A Pilot Gaming Adherence Program for Youth Living With HIV

This study is currently recruiting participants. (see Contacts and Locations)
Verified June 2013 by Rhode Island Hospital
Sponsor:
Information provided by (Responsible Party):
Dr. Larry K. Brown, Rhode Island Hospital
ClinicalTrials.gov Identifier:
NCT01887210
First received: June 24, 2013
Last updated: June 25, 2013
Last verified: June 2013

June 24, 2013
June 25, 2013
September 2012
February 2016   (final data collection date for primary outcome measure)
number of times the smart pill bottle was opened [ Time Frame: 24 weeks ] [ Designated as safety issue: No ]
Same as current
Complete list of historical versions of study NCT01887210 on ClinicalTrials.gov Archive Site
  • number of kept medical appointments [ Time Frame: 24 weeks ] [ Designated as safety issue: No ]
  • HIV-1 viral load [ Time Frame: 24 weeks ] [ Designated as safety issue: No ]
Same as current
IMB ART Behavioral Skills Scale [ Time Frame: 24 weeks ] [ Designated as safety issue: No ]
Self- efficacy for adherence to medical care related to antiretroviral medication and treatment
Same as current
 
A Pilot Gaming Adherence Program for Youth Living With HIV
A Pilot Gaming Adherence Program for Youth Living With HIV

This study will develop and test a novel, technology based intervention to improve treatment adherence among youth living with HIV who are taking antiretroviral medication. In the intervention youth will access an engaging and immersive app/game on their smartphone.Data about the opening of the smart pill bottle will be transferred from the bottle cap wirelessly and will trigger a text message about their adherence. While gaming, participants will gain information about their health, improve motivation for ARV and medical appointment adherence, and practice healthy behaviors. If the Intervention is found to be effective, it can be tested in a larger study and then disseminated to other youth on antiretroviral medications.

Despite need for consistent adherence to medical care, youth living with HIV (YLWH) have suboptimal rates of retention in care and adherence to antiretroviral medication (ARV) treatment. There are few adherence studies with YLWH and the results are mixed, so there is a great need for the development of novel interventions. Results of adult HIV adherence studies indicate that participants are interested in using technology-based methods and are most receptive toward interventions that couple technological devices with motivational components. Pill taking monitoring devices have been found to be a sensitive measure of adherence to ARV medications, but do not lead to sustained improvements in adherence or intrinsic motivation when used alone. Building on this knowledge, this study will examine a multi-level technology that integrates a medication monitoring device WITH an interactive smartphone based app/game that is attractive and engaging to YLWH. This multi-level approach will integrate theory driven content with novel, but intuitive, technology to improve HIV treatment adherence.

In this study, data on opening of the pill bottle will be transferred wirelessly from the bottle cap and a text on adherence sent to the phone. This developmental project will adapt and refine a smartphone app/game to include content consistent with the Information-Motivation-Behavioral Skills (IMB) Model. Creation and adaptation will occur from in-depth interviews with YLWH on ART (n=25) and an open trial of the Intervention (n=20). While gaming, participants will experience absorbing action-oriented adventures that increase information about their health (e.g. knowledge about HIV treatment), improve motivation (e.g. action-figures experience health benefits of adherence), and build skills (e.g. utilize clinicians as partners). A small randomized controlled pilot study (24 weeks) among 60 YLWH will examine the preliminary efficacy of the IMB Gaming Adherence Intervention (integration of the smart cap with the IMB informed app/game) compared to a comparison group who receive the smart cap and smartphone but no IMB game, on adherence and biological measures.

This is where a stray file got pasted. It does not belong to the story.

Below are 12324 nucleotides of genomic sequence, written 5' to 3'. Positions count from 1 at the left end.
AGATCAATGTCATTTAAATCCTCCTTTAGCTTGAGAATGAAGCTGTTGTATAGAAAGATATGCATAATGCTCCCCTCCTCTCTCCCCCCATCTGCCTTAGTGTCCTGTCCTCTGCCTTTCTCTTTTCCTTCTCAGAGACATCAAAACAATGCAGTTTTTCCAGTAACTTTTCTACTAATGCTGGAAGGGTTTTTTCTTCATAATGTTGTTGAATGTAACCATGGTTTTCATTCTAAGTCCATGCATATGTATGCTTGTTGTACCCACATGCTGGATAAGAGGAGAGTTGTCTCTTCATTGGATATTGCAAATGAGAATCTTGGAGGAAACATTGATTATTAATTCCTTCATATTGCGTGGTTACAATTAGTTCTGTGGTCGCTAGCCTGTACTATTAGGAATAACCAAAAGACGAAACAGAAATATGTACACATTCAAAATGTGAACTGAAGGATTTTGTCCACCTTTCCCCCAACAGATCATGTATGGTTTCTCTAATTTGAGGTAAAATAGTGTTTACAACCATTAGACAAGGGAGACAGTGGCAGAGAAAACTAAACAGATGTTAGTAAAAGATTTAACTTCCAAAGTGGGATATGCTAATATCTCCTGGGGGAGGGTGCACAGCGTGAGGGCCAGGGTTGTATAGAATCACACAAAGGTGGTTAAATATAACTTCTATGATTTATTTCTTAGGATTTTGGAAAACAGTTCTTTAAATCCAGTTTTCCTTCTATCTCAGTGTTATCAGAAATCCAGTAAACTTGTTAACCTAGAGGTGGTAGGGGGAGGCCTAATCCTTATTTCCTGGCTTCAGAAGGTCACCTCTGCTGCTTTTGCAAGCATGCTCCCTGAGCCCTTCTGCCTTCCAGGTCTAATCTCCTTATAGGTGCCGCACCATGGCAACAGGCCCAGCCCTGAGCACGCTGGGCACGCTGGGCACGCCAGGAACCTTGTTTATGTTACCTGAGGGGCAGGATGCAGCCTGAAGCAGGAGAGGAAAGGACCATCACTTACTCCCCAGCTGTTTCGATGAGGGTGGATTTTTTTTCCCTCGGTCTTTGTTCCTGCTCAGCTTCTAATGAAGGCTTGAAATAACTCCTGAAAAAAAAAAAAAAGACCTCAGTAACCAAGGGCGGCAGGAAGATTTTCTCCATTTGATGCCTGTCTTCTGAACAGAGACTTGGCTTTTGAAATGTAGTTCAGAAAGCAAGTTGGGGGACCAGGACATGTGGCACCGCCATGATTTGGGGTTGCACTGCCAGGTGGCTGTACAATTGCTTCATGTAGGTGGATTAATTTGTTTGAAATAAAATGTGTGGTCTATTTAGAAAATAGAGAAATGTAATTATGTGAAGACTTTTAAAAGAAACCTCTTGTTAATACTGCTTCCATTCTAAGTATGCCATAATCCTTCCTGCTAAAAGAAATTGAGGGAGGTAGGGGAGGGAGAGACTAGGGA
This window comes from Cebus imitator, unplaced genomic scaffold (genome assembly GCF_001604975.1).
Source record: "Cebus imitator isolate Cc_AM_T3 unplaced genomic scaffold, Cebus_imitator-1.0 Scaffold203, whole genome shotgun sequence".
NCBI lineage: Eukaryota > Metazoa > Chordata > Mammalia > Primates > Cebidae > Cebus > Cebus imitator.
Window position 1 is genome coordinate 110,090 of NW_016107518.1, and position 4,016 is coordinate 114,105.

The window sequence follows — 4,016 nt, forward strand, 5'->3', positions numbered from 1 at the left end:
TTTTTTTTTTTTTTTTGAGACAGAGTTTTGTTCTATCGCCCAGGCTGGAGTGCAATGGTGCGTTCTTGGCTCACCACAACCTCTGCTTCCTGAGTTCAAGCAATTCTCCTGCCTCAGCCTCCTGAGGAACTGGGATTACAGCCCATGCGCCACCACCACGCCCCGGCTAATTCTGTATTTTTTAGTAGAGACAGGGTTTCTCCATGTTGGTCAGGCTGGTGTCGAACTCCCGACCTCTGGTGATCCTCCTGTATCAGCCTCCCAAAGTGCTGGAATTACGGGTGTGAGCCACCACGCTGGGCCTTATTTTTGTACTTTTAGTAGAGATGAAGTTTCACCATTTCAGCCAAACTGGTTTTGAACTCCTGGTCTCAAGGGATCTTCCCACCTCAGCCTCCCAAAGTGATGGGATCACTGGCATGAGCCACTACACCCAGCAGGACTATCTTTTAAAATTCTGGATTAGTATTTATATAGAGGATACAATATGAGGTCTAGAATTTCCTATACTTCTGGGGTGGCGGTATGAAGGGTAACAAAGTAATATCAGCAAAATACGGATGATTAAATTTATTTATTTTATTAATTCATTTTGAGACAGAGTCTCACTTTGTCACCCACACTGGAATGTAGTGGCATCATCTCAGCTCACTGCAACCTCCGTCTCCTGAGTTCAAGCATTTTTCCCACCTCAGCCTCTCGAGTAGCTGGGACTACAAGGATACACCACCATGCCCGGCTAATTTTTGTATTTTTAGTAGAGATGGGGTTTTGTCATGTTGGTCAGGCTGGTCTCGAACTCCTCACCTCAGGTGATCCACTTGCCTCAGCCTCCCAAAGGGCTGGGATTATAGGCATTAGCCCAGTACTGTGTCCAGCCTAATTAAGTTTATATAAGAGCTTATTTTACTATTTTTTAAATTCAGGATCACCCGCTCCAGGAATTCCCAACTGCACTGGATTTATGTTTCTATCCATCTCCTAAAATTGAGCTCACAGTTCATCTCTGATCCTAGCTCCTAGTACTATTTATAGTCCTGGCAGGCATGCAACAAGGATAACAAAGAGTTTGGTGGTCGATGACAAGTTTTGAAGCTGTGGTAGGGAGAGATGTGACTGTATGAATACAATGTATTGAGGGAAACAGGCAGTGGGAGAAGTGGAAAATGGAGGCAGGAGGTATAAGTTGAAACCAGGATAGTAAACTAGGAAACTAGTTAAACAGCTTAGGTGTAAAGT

Interventional
Not Provided
Allocation: Randomized
Intervention Model: Parallel Assignment
Masking: Single Blind (Outcomes Assessor)
Primary Purpose: Prevention
Adherence to HIV Treatment and Medication
  • Behavioral: IMB Gaming Adherence Intervention
  • Behavioral: Enhanced treatment as usual
  • Experimental: IMB Gaming Adherence Intervention
    Combination of smart pill bottle cap with mobile gaming application tailored for those living with HIV
    Intervention: Behavioral: IMB Gaming Adherence Intervention
  • Active Comparator: Enhanced treatment as usual
    Smart pill bottle cap and mobile phone but no game
    Intervention: Behavioral: Enhanced treatment as usual
Not Provided

*   Includes publications given by the data provider as well as publications identified by ClinicalTrials.gov Identifier (NCT Number) in Medline.
 
Recruiting
60
August 2016
February 2016   (final data collection date for primary outcome measure)

Inclusion Criteria:

  • English speaking
  • in medical care for HIV and receiving antiretroviral treatment
  • aware of their HIV status as per clinician and clinical record
  • able to give consent/assent and not impaired by cognitive or medical limitations as per clinical assessment

Exclusion Criteria:

  • none
Both
14 Years to 26 Years
No
Contact: Larry K. Brown, MD 401-444-8539 lkbrown@lifespan.org
United States
 
NCT01887210
R01HD074846-01
Yes
Dr. Larry K. Brown, Rhode Island Hospital
Rhode Island Hospital
Not Provided
Principal Investigator: Larry K Brown, MD Rhode Island Hospital
Study Director: Laura Whiteley, MD Rhode Island Hospital
Rhode Island Hospital
June 2013

ICMJE     Data element required by the International Committee of Medical Journal Editors and the World Health Organization ICTRP